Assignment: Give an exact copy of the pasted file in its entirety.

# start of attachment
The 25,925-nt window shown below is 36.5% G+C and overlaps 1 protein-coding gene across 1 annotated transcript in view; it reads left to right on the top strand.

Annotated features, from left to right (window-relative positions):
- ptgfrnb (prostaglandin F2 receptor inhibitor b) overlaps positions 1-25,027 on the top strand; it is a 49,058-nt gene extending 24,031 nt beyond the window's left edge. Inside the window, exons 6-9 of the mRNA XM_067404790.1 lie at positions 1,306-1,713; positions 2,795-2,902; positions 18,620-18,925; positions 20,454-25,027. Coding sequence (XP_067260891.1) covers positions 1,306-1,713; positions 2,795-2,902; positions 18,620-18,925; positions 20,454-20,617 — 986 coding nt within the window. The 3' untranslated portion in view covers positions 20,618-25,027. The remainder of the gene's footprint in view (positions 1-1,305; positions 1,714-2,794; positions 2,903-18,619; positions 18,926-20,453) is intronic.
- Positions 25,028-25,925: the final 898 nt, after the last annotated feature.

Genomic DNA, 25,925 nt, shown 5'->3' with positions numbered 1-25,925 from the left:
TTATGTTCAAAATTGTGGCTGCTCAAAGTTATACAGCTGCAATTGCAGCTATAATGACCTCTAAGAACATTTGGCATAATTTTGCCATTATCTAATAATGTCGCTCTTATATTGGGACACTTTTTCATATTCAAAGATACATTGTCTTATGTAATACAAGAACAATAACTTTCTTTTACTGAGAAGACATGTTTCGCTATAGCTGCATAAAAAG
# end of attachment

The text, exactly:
The 25,925-nt window shown below is 36.5% G+C and overlaps 1 protein-coding gene across 1 annotated transcript in view; it reads left to right on the top strand.

Annotated features, from left to right (window-relative positions):
- ptgfrnb (prostaglandin F2 receptor inhibitor b) overlaps positions 1-25,027 on the top strand; it is a 49,058-nt gene extending 24,031 nt beyond the window's left edge. Inside the window, exons 6-9 of the mRNA XM_067404790.1 lie at positions 1,306-1,713; positions 2,795-2,902; positions 18,620-18,925; positions 20,454-25,027. Coding sequence (XP_067260891.1) covers positions 1,306-1,713; positions 2,795-2,902; positions 18,620-18,925; positions 20,454-20,617 — 986 coding nt within the window. The 3' untranslated portion in view covers positions 20,618-25,027. The remainder of the gene's footprint in view (positions 1-1,305; positions 1,714-2,794; positions 2,903-18,619; positions 18,926-20,453) is intronic.
- Positions 25,028-25,925: the final 898 nt, after the last annotated feature.

Genomic DNA, 25,925 nt, shown 5'->3' with positions numbered 1-25,925 from the left:
TTATGTTCAAAATTGTGGCTGCTCAAAGTTATACAGCTGCAATTGCAGCTATAATGACCTCTAAGAACATTTGGCATAATTTTGCCATTATCTAATAATGTCGCTCTTATATTGGGACACTTTTTCATATTCAAAGATACATTGTCTTATGTAATACAAGAACAATAACTTTCTTTTACTGAGAAGACATGTTTCGCTATAGCTGCATAAAAAG